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Al-Qaeda’s Infrastructure in the Arabian Peninsula

In October and November of 2010, the Arab media quoted studies and statements made by Arab researchers regarding the recent changes in Al-Qaeda in the Arabian Peninsula (AQAP). One cannot exclude the possibility that some of the studies and the journalistic coverage is essentially biased and meant to point to a certain weakening and laxity in the organization’s activity, while at the same time emphasizing the success of the Arab countries in coping with this infrastructure.

From the portrayal made by the Arab researchers, the following points come up:

• For tactical reasons, the organization was forced to carry out smaller, cheaper and less spectacular terrorist attacks, due to the pressure put on the organization by security forces in the area. This pressure is expressed in the increased surveillance capabilities and in drying out the organization’s financial resources. Following these steps, the organization is on the defensive and carries out small and simple terrorist attacks only to prove that it still exists.
• These terrorist attacks are aimed at economic targets and especially oil installations, which are vulnerable due to the difficulty in securing them.
• The change in the organization’s operational pattern is backed up by an operational doctrine based on religious justifications pertaining to “economic Jihad” whose objective is to wear the enemy down and cause as much economic damage as possible.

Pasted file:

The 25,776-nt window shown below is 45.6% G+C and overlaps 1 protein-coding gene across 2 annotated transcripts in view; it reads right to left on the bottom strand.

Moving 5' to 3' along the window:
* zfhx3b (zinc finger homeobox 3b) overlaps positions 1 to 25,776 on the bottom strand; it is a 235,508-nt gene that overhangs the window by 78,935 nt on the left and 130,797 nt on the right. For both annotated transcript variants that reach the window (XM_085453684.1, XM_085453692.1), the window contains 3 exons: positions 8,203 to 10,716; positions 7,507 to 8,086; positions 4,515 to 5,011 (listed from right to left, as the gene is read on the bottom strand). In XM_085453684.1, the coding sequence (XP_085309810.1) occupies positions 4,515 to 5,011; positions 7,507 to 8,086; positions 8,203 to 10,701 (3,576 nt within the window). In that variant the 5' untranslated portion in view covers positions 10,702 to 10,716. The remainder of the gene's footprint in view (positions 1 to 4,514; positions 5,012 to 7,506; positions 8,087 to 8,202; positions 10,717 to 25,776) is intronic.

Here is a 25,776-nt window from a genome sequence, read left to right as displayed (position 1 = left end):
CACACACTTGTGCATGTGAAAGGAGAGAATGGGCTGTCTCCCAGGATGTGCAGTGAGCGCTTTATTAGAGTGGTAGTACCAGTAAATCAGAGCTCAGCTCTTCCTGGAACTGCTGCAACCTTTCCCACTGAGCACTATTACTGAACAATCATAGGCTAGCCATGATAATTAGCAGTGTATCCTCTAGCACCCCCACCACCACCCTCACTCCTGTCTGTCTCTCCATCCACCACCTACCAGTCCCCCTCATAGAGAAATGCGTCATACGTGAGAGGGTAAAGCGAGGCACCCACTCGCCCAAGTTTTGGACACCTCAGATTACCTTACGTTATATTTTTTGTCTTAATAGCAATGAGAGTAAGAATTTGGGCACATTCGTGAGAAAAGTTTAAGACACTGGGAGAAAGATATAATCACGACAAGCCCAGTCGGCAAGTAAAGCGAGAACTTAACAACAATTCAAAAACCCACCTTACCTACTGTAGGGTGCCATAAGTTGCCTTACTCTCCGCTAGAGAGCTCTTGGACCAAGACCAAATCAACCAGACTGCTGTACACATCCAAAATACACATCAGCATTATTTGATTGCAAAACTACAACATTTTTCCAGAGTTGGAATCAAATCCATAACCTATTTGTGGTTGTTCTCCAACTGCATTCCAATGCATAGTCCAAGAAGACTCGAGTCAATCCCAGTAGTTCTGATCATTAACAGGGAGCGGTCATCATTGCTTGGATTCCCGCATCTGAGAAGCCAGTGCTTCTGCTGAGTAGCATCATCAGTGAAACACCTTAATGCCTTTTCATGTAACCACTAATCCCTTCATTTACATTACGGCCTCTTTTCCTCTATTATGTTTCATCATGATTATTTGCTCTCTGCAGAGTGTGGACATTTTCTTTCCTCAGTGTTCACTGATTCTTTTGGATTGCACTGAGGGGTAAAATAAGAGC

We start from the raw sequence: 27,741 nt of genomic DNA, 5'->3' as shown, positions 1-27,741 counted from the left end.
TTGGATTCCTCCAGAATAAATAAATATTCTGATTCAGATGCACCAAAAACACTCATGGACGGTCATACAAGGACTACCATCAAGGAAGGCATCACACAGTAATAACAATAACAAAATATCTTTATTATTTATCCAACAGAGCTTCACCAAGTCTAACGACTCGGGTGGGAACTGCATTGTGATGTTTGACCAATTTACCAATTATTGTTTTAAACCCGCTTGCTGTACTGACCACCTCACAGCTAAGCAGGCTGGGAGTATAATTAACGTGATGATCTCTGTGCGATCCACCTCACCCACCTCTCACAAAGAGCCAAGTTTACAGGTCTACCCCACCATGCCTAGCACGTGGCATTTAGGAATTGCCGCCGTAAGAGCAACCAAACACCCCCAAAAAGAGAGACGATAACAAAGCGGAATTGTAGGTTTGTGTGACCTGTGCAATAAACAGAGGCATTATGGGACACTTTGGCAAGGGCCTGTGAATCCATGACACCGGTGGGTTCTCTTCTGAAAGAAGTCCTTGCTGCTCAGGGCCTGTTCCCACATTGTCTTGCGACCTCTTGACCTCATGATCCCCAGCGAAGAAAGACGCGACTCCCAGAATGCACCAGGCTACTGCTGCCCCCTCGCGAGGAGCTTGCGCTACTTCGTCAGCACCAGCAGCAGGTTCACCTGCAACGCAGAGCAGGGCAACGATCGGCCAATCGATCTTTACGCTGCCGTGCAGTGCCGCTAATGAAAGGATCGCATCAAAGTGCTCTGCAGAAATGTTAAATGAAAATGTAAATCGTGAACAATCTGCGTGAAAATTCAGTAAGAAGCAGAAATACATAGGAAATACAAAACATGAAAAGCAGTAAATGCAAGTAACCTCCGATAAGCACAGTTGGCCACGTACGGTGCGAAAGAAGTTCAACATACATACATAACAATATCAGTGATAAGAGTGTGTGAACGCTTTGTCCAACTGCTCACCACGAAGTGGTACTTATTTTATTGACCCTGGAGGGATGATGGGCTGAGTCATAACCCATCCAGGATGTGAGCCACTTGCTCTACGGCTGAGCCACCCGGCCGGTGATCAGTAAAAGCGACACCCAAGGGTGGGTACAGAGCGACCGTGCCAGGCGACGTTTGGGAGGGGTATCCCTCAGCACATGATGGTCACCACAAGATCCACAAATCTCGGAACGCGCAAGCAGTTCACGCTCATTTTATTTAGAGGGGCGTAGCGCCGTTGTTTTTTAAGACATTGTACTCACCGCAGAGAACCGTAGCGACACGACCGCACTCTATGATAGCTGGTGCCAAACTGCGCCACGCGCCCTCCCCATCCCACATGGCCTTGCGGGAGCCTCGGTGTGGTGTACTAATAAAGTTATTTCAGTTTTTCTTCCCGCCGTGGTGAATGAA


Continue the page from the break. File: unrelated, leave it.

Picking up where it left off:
• The continued pressure on the part of security forces in the area alongside the change in the operational pattern is also accompanied by a change in Al-Qaeda in the Arabian Peninsula’s conduct, expressed in its breaking off from the parent organization and the use of small unstable cells, so as to increase their ability to mislead security forces.
• Researchers contend that Al-Qaeda still suffers from an ideological weakness due to the deviation from the religious ideas of the organization’s founders, especially regarding the determination of enemies.
• Al-Qaeda also has some “foreign” involvement, as it receives the aid of foreign, most likely Iranian, intelligence services.

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